Illinois Attorney General Lisa Madigan has concluded city leaders in downstate Bloomington violated the state's Open Meetings Act in discussing potential litigation in closed session when litigation was not probable or imminent.
In the opinion, Madigan recommended the “imminent litigation” exception to the OMA be limited in its scope so as not to allow governmental bodies to exploit that provision by holding meetings in secret when they should be open to the public.
The Bloomington City Council was accused in June of violating the OMA by going into a closed session to consider terminating an intergovernmental agreement with neighboring community, the town of Normal. Bloomington officials said they had a right to terminate the agreement, but those in Normal disagreed. The Bloomington City Council made a finding that litigation in the matter was “probable” and then went into closed session to discuss it.
Peter Friedman, an attorney with the firm of Holland & Knight in Chicago, said a reporter had challenged Bloomington's use of the exception to the OMA.
“The attorney general’s opinion is only binding on the municipality involved,” Friedman told the Cook County Record. "It is not binding on any other public body. However, the opinion does provide guidance on how the AG interprets this important provision of the OMA.”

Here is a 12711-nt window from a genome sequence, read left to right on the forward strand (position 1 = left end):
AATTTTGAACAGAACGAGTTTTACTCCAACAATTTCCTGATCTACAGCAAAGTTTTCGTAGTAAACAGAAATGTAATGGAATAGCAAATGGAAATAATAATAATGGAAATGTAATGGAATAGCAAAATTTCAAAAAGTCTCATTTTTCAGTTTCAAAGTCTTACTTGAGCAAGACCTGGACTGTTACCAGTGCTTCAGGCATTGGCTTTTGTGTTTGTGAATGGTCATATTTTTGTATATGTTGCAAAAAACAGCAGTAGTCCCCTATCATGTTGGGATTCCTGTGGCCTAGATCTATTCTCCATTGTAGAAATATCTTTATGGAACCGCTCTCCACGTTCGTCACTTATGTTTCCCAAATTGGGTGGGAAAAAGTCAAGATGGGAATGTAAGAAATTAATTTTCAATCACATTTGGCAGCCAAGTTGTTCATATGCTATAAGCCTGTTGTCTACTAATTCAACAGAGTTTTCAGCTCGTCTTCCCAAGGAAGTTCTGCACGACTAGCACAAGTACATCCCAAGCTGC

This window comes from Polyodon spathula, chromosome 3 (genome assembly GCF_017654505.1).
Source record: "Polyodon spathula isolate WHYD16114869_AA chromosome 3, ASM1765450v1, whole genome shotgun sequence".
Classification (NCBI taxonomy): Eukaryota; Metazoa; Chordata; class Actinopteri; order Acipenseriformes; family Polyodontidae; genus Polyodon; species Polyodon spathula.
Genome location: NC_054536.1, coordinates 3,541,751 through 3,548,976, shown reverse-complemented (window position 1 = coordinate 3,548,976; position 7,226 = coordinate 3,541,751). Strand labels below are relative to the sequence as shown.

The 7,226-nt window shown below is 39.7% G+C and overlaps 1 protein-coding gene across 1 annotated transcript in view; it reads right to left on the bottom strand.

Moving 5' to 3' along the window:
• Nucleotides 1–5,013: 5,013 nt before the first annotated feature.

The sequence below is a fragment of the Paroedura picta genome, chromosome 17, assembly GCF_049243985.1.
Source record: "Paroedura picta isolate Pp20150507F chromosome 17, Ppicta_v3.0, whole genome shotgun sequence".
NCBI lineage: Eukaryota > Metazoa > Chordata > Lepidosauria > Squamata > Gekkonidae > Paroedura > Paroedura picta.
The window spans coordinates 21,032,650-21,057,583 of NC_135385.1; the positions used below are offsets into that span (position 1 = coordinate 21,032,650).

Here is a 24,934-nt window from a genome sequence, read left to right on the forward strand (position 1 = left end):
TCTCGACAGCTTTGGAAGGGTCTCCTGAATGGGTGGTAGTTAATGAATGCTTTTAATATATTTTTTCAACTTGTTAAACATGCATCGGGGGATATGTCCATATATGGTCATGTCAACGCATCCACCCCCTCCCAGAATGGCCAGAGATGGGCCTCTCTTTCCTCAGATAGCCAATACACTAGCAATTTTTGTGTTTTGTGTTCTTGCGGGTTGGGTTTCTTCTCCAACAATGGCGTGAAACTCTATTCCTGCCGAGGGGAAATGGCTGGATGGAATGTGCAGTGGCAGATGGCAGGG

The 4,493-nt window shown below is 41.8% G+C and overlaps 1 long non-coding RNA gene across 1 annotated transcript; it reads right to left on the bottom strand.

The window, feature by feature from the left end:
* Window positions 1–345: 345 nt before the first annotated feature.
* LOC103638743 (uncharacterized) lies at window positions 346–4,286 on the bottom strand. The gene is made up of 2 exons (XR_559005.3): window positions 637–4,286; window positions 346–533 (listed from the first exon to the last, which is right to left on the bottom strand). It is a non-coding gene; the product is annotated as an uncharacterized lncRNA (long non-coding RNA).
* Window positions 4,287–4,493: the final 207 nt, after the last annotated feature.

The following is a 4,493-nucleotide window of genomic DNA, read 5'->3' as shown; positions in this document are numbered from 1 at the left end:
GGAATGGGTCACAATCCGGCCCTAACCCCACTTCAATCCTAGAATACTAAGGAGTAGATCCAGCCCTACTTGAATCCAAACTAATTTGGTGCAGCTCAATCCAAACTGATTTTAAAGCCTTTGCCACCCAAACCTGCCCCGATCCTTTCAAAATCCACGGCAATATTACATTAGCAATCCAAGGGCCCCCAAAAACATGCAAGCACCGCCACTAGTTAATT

A section of the OMA states that a body may go into closed session when a legal action against it has been filed or when the body finds that a legal action is probable or imminent. An additional rule requires the body to disclose why a legal action is probable.
Madigan in her opinion found that Bloomington did not have a reasonable basis for a finding that legal action from the city of Normal was probable.
“The dispute between Bloomington and Normal had been going on for some time, and to close a meeting there must be reasonable grounds to believe a lawsuit is likely,” a communique from the attorney general’s office read.
The attorney general also faulted Bloomington for discussing in closed session a course of action concerning the agreement with Normal, and not just possible litigation.
Madigan’s action is a “binding opinion” designed to limit the scope of abuse by governmental bodies who misuse the “potential litigation” clause to hold closed meetings. Madigan added that her office would continue scrutinizing government meetings to make sure the OMA is used properly.
Friedman said he believed the public will not be served if the interpretation by the attorney general is too narrow.
“If the adoption of an ordinance triggers a threat of litigation, a public body should be allowed to discuss the threat in closed session,” he said.
Friedman added it is common for public bodies to use the “imminent litigation” exception to discuss matters in private.
“It’s used often,” he said. “It is important for local governments to be able to strategize about upcoming litigation confidentially.”